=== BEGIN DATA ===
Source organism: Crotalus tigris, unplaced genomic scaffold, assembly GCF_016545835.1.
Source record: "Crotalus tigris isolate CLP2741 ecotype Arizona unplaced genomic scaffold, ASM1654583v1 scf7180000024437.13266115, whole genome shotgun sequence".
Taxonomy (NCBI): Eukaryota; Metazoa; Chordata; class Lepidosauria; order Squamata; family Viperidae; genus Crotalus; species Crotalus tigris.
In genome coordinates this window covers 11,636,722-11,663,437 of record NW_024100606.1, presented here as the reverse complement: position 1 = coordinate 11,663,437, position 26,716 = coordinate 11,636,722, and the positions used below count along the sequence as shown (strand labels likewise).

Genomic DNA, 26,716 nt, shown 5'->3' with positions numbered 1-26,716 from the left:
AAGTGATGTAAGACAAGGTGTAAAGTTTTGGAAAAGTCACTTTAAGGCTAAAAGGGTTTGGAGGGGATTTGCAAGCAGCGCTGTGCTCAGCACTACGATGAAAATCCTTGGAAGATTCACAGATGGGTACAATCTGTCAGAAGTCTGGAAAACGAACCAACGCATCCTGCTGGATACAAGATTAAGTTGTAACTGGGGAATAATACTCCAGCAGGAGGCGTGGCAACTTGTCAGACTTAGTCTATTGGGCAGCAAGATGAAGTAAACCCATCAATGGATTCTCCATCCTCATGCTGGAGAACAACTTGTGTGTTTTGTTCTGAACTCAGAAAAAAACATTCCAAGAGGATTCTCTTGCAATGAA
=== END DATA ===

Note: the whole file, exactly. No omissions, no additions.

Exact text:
Source organism: Crotalus tigris, unplaced genomic scaffold, assembly GCF_016545835.1.
Source record: "Crotalus tigris isolate CLP2741 ecotype Arizona unplaced genomic scaffold, ASM1654583v1 scf7180000024437.13266115, whole genome shotgun sequence".
Taxonomy (NCBI): Eukaryota; Metazoa; Chordata; class Lepidosauria; order Squamata; family Viperidae; genus Crotalus; species Crotalus tigris.
In genome coordinates this window covers 11,636,722-11,663,437 of record NW_024100606.1, presented here as the reverse complement: position 1 = coordinate 11,663,437, position 26,716 = coordinate 11,636,722, and the positions used below count along the sequence as shown (strand labels likewise).

Genomic DNA, 26,716 nt, shown 5'->3' with positions numbered 1-26,716 from the left:
AAGTGATGTAAGACAAGGTGTAAAGTTTTGGAAAAGTCACTTTAAGGCTAAAAGGGTTTGGAGGGGATTTGCAAGCAGCGCTGTGCTCAGCACTACGATGAAAATCCTTGGAAGATTCACAGATGGGTACAATCTGTCAGAAGTCTGGAAAACGAACCAACGCATCCTGCTGGATACAAGATTAAGTTGTAACTGGGGAATAATACTCCAGCAGGAGGCGTGGCAACTTGTCAGACTTAGTCTATTGGGCAGCAAGATGAAGTAAACCCATCAATGGATTCTCCATCCTCATGCTGGAGAACAACTTGTGTGTTTTGTTCTGAACTCAGAAAAAAACATTCCAAGAGGATTCTCTTGCAATGAA